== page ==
You can find out so much about a bottle of Italy’s popular sparkling wine if you understand what’s on the label, as Carol Brown explains.
When it comes to wine, you never stop learning and I can say that my eyes were well and truly opened at a recent educators’ virtual tasting arranged by the Wine & Spirit Education Trust and the Prosecco DOC Consortium under the expert guidance of the Prosecco DOC UK ambassador Neil Philips, aka the Wine Tipster.
I’m usually a traditional method (Champagne, Cava, English sparkling) wine drinker so this was such a good opportunity to discover a range of styles side by side from different producers, I certainly understand the wines much more now so thought I’d share that with you and help you get behind that prosecco label.
The grape in the bottle must be at least 85% Glera. Prosecco wines are made within nine provinces across two regions – Veneto and Friuli Venezia-Giulia in the north-east of Italy.
While many of the Prosecco DOC vineyards are low-lying, down to two metres close to the Adriatic, there are some hillier areas too and these are indicated by different DOC and DOCG zones.
The protected designation of origin (PDO) was granted for Prosecco DOC in 2009. So, firstly on the bottle look for Prosecco DOC as your origin guarantee.
If all grapes are sourced and the wine is produced in either Treviso or Trieste, then the bottle will be labelled Prosecco DOC Treviso or Prosecco DOC Trieste.
The grapes for both Prosecco Asolo Superiore DOCG and Prosecco Conegliano Valdobbiadene DOCG are grown on steep hillsides and finally the Cartizze DOCG covers just 107 hectares of vineyards on the steepest hills of San Pietro Di Barbozza, Santo Stefano and Saccol.
I mentioned the traditional method earlier which includes a second fermentation in the bottle giving savoury, brioche notes.
Most prosecco is made by the Martinotti method. After a soft pressing of the grapes, a first fermentation to produce the base wine happens. Yeast and sugar are added to begin that second fermentation which happens in a large tank (autoclave) rather than bottle. This can influence the bubble factor and the focus is on the fruitiness and aromatics of Glera rather than the savoury side from lees ageing in bottle.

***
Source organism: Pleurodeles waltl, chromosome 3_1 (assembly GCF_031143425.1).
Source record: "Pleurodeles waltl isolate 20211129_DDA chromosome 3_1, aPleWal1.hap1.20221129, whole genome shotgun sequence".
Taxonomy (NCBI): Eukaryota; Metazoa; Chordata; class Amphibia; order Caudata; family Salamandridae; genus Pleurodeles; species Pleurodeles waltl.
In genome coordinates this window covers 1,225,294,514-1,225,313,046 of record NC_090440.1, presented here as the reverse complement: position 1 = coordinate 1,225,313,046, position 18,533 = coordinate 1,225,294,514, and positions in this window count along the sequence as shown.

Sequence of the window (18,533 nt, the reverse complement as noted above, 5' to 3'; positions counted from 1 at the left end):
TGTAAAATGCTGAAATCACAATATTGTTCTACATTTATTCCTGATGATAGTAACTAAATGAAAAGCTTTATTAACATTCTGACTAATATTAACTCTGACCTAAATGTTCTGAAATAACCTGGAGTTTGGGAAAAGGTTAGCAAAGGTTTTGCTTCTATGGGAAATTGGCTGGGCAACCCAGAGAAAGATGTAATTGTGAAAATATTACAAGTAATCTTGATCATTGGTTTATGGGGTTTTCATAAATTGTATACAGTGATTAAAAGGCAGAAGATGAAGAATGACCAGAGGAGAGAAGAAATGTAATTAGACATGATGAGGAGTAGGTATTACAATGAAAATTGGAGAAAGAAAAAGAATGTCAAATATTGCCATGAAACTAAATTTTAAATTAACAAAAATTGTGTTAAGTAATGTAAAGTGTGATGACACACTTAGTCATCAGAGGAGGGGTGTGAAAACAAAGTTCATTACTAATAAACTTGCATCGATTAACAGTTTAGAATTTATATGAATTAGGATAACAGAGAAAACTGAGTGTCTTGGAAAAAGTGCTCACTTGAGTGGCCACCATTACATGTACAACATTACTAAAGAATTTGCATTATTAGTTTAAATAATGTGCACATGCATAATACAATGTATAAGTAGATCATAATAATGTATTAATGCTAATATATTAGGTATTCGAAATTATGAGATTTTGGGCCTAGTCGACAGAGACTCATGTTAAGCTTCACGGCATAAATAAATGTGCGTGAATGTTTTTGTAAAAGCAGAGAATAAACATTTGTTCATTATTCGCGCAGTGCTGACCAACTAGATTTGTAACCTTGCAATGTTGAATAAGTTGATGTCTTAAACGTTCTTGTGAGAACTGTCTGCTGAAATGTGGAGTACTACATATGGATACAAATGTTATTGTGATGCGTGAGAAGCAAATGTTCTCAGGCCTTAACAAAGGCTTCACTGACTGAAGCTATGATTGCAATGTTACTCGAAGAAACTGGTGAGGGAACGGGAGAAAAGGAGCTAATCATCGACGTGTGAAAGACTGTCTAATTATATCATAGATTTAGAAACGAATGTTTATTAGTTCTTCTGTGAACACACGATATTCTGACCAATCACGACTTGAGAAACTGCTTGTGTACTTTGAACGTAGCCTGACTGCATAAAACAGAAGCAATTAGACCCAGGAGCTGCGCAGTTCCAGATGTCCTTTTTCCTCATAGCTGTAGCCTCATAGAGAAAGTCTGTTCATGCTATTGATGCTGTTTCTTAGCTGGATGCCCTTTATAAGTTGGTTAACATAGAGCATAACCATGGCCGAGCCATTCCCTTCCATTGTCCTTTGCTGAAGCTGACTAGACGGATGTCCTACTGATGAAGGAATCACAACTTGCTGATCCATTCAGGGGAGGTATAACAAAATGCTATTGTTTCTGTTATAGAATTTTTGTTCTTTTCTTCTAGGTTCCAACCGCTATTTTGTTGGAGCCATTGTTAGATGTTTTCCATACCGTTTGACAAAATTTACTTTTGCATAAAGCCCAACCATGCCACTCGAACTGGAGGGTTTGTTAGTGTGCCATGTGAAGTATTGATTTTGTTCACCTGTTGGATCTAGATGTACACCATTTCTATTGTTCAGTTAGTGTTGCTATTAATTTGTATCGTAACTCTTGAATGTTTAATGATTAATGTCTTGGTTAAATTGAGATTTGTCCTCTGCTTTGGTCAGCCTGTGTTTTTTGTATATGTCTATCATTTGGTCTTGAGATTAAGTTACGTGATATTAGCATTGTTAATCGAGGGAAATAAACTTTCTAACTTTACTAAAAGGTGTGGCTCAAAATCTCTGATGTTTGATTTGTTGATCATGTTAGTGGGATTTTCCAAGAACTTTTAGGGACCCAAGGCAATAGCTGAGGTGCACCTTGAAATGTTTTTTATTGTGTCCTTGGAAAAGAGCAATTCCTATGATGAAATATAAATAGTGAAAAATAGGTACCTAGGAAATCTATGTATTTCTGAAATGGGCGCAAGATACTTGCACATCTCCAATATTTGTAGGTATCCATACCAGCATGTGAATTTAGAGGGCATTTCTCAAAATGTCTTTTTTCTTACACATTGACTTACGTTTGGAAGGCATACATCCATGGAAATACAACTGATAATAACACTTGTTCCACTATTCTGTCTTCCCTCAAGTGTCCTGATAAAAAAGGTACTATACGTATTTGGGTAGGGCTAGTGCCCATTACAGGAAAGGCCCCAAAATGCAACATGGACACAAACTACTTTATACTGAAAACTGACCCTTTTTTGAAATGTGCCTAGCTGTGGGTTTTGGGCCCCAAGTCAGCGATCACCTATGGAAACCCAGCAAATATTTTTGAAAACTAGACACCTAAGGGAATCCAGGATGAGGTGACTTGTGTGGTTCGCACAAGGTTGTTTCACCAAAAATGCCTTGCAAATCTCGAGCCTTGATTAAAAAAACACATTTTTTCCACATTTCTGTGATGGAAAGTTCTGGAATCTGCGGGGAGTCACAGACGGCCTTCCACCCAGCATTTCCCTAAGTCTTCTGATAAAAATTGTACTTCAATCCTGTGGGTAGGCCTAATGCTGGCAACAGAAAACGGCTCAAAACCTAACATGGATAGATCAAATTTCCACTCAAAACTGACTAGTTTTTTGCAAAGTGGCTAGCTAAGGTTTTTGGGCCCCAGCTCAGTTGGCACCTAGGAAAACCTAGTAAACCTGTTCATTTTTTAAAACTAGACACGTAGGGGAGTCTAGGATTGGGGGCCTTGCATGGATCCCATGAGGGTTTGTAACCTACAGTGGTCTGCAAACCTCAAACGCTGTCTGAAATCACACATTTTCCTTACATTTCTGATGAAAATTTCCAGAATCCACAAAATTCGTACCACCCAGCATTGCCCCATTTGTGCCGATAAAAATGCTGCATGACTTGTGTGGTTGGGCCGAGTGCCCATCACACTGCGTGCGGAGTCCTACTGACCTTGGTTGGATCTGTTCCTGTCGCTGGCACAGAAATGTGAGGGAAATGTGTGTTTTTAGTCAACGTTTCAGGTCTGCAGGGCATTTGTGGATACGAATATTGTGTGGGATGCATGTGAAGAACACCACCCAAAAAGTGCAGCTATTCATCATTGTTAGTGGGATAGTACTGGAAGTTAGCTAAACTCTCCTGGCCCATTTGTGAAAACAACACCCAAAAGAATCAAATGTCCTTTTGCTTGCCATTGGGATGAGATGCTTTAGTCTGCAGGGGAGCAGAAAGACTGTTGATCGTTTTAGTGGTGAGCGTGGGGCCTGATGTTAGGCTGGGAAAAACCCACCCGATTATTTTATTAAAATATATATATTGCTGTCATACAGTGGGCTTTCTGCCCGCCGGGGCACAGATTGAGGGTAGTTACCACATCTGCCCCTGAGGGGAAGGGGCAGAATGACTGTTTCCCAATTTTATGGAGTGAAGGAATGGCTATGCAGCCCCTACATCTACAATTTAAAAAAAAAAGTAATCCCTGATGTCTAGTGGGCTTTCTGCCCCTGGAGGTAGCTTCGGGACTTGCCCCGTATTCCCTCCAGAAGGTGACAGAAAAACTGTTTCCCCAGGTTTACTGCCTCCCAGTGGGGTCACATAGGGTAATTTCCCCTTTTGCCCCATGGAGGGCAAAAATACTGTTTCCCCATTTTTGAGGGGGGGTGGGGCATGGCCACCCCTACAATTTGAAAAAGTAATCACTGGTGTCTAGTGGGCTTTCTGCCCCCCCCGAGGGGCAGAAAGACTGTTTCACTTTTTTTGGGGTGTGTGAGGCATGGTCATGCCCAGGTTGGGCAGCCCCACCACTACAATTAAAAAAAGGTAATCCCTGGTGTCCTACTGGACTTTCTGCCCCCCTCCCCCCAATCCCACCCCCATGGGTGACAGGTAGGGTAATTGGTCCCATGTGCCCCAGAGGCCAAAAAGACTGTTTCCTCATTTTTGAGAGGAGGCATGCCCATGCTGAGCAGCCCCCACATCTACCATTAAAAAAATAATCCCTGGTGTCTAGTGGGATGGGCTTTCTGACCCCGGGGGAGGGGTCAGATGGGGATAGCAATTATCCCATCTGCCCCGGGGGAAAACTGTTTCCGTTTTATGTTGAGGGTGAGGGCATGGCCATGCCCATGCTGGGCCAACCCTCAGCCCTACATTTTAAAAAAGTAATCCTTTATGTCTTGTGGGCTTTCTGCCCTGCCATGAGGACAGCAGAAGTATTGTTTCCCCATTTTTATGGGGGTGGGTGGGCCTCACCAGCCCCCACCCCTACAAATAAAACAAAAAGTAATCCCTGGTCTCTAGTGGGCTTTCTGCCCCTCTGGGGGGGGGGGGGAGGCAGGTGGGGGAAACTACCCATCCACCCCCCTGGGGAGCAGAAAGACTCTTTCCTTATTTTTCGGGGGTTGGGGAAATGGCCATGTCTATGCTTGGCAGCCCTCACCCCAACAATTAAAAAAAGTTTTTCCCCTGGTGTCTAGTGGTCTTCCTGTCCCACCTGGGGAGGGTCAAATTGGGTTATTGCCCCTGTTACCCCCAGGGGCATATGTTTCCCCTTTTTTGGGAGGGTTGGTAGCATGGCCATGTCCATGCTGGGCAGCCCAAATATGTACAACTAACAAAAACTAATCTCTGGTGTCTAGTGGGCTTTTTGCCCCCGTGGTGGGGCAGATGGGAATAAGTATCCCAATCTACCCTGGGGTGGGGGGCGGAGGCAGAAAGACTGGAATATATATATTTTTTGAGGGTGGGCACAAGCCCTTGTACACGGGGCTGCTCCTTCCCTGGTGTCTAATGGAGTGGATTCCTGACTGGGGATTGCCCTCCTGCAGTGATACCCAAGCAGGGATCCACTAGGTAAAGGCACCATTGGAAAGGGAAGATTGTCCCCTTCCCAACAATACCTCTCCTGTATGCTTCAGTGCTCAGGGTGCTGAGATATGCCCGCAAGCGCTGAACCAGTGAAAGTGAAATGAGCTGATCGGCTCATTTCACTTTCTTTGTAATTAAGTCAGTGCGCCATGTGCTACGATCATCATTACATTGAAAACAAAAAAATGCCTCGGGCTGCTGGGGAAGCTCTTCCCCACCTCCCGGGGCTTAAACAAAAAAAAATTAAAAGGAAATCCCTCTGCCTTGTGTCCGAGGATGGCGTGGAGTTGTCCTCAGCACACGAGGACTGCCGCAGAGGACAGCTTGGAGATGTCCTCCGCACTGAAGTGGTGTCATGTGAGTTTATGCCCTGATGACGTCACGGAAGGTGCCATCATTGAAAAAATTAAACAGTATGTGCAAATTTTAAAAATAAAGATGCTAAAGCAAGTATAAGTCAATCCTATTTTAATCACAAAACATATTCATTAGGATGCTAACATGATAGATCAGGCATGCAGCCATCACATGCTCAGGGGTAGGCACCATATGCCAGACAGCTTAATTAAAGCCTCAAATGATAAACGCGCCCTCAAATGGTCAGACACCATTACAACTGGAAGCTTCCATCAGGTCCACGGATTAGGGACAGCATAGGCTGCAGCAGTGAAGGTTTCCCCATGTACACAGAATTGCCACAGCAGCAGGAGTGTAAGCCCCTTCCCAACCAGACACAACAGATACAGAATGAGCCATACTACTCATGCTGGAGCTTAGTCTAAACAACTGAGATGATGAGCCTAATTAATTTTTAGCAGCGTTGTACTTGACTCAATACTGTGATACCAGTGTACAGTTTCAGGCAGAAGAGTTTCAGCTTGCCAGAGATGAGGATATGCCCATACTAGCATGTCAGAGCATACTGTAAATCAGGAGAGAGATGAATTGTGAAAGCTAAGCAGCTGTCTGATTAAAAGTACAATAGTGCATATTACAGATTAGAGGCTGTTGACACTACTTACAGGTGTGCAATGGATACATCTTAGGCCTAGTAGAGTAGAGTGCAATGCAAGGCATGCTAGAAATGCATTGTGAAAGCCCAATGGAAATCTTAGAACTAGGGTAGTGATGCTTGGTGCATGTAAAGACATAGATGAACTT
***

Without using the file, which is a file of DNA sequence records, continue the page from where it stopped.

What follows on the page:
Another thing to look out for to find your preferred style is the reference to the sweetness. On a sliding scale, brut nature will be bone dry then there is extra brut and brut which are at the dry end.
“Extra dry” will actually have a touch of noticeable sweetness as will “dry” with demi sec being quite sweet. The acidity provides a balancing act with the sweet element. How bubbly do you like your bubbles? Spumante indicates a fully sparkling wine and frizzante is lightly sparkling.
La Marca Prosecco DOC, Extra Dry
The La Marca co-operative was founded more than 40 years ago and represents 5,000 growers across 17,000 hectares in the Veneto region. The drink is pale with scents and flavours of peaches, apples and pears and floral notes. La Marca is delicate and well balanced with soft acidity and an off-dry finish. Tesco, £11.99.
La Gioiosa et Amarosa Prosecco DOC Treviso, Brut
Family owned La Gioiosa produce a range of prosecco including rose and wines from the DOCG zones of Valdobbiadene and Asolo. Lots of tiny bubbles lift the fragrant jasmine and grapefruit notes. Drier than La Marca above, there is a light savoury edge, textured with a tangy citrus attitude. Majestic, Co-op, £9.99.
Astoria ‘Galie’ Prosecco DOC Treviso, Extra Dry
Family-owned Astoria Wines was founded in 1987. The grapes are estate grown at around 150 metres above sea level. Classic apple and pear aromas and tiny bubbles lead to crunchy red apple and pear tastes, the sweetness balanced with the fresh acidity. gerrardseel.co.uk £12.95
Bottega Gold Prosecco DOC, Brut
Bottega can trace a family history of grape growing back to the 17th Century. Today, they produce multi-award-winning wines in Veneto and Tuscany. The Glera grapes for Prosecco Gold are sourced from the Treviso hills. Red apples, honeysuckle, lemon, blossom and peach all feature in the aroma profile. Bubbles are persistent yet delicate and there’s a lovely crunchy orchard fruit thing going on in the taste.
It’s a drier style with refreshing acidity. I challenge you to take a photo for Instagram without getting a reflection of yourself! Ocado, Harvey Nichols, £19.99-£24.99.
Prosecco DOC, Il Cavallino Frizzante
The bubbles are a little larger and less frequent and the scents are all about lemons and limes and honeydew melon.
Nearly dry to the taste, which is of golden delicious apples with a grapefruit tang and mineral hint, the bubbles provide a delicate lift, and if you don’t like your fizz too fizzy, this could be the wine for you. It really is quite moreish. Laithwaites.co.uk, £12.99.